Abstract MP18: Hand Grip Strength is Inversely Related to Arterial Stiffness in 136,856 UK Adults: The UK Biobank Project
Introduction: Fitness is an important determinant of cardiovascular health in adults. Arterial stiffness has been shown to be a useful prognostic index of cardiovascular events. However, little is known about the relationships of muscular strength with arterial stiffness.
Hypothesis: Muscular strength is inversely related to arterial stiffness index.
Methods: We utilized baseline data collected from the UK Biobank project, an ongoing UK national cohort study of 502,656 adults. Of 169,835 adults that undertook arterial stiffness tests, 136,854 (aged 40-70yrs; 52.4% females) with all essential variables were included for cross-sectional analyses. Maximal hand grip strength was measured once in each hand via a Jamar J00105 hydraulic hand dynamometer (Lafayette Instrument, USA). Values from both hands were averaged, and then divided by body weight to normalize grip strength for body size. Arterial stiffness was assessed using the pulse waveform measured by photo-plethysmography of the index finger (PulseTrace PCA2, Carefusion, USA). Arterial stiffness index (m/s) was calculated by dividing participants’ height (m) by the difference in time (s) between the first systolic peak and early diastolic peak in the waveforms. Quantile regression was performed to examine cross-sectional associations of grip strength with 5 different percentiles of arterial stiffness index: 10th, 30th, 50th, 70th and 90th. The analyses were adjusted for age, gender, percent body fat, ethnicity, smoking status, employment, household income, deprivation index, self-rated health status, medication use, alcohol consumption, parental history of cardiovascular events, assessment centers, self-reported sedentary time and moderate-to-vigorous physical activity time. Analyses were also stratified by gender, age groups and weight status.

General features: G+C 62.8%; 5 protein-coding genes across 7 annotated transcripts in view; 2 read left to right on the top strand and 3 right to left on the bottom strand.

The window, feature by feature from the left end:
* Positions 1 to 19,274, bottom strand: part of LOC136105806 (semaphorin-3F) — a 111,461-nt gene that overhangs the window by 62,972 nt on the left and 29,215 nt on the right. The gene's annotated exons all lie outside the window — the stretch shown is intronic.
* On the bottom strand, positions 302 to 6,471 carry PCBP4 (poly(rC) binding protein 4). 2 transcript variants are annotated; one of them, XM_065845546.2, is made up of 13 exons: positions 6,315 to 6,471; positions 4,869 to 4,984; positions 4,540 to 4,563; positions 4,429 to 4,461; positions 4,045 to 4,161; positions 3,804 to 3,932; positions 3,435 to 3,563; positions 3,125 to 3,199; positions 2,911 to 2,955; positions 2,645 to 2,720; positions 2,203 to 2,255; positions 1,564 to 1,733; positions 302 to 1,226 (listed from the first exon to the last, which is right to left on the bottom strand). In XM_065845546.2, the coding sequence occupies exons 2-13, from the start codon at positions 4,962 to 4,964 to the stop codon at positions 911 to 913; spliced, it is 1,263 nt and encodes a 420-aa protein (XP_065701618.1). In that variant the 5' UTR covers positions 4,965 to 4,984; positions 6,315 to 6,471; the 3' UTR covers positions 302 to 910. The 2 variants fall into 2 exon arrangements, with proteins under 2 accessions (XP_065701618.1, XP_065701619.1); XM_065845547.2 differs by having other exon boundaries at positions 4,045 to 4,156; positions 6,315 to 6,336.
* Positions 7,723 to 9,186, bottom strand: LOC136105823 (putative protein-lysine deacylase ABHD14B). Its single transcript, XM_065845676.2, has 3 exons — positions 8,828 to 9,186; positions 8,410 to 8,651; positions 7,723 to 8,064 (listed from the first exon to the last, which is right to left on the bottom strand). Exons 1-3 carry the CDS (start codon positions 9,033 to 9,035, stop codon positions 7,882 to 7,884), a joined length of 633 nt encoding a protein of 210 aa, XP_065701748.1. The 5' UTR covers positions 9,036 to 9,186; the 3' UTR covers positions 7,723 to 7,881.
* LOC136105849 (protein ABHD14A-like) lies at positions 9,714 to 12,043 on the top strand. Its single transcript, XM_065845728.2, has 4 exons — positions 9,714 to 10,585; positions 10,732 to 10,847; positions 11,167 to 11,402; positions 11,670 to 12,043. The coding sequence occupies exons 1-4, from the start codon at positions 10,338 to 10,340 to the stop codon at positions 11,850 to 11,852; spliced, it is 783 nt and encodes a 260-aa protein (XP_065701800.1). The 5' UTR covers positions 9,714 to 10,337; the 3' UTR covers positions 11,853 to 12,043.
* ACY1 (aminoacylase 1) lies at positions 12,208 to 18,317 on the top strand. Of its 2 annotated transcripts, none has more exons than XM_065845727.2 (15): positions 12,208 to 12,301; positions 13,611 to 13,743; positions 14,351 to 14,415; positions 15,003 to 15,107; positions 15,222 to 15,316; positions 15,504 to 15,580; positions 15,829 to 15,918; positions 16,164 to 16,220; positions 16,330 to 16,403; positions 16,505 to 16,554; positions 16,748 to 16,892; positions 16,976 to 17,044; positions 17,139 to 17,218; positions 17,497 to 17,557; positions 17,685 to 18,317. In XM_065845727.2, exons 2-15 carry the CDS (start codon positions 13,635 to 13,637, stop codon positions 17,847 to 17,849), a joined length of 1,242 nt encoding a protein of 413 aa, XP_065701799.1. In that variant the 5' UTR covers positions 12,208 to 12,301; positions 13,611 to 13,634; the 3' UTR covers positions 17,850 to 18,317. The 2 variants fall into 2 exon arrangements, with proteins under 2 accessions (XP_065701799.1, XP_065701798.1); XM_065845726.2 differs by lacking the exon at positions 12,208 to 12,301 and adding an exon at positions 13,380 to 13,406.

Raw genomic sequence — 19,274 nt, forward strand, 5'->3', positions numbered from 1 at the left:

Results: One unit increase in grip strength was significantly associated with reductions in arterial stiffness index by 0.68m/s (confidence interval [CI]: 0.54, 0.83), 1.25m/s (CI: 1.08, 1.42), 1.31m/s (CI: 1.13, 1.49), 1.23m/s (CI: 1.00, 1.45) and 1.32m/s (CI: 0.93, 1.71) at the 10th, 30th, 50th, 70th and 90th percentile of arterial stiffness index, respectively. However, stratified analyses revealed stronger negative associations at higher percentiles of the arterial stiffness index in females versus males, younger (<65yrs) versus older individuals and normal versus overweight/obese individuals.
Conclusions: Hand grip strength was inversely associated with arterial stiffness index; the relationships were, in general, stronger at the upper tail of the arterial stiffness index distribution. Additional research is needed to understand biological mechanisms through which various genetic and lifestyle factors improve muscular strength, as well as causal relationships between muscular strength and arterial stiffness.
Author Disclosures: Y. Kim: None. K. Wijndaele: None. N. Wareham: None. S. Brage: None.
- © 2016 by American Heart Association, Inc.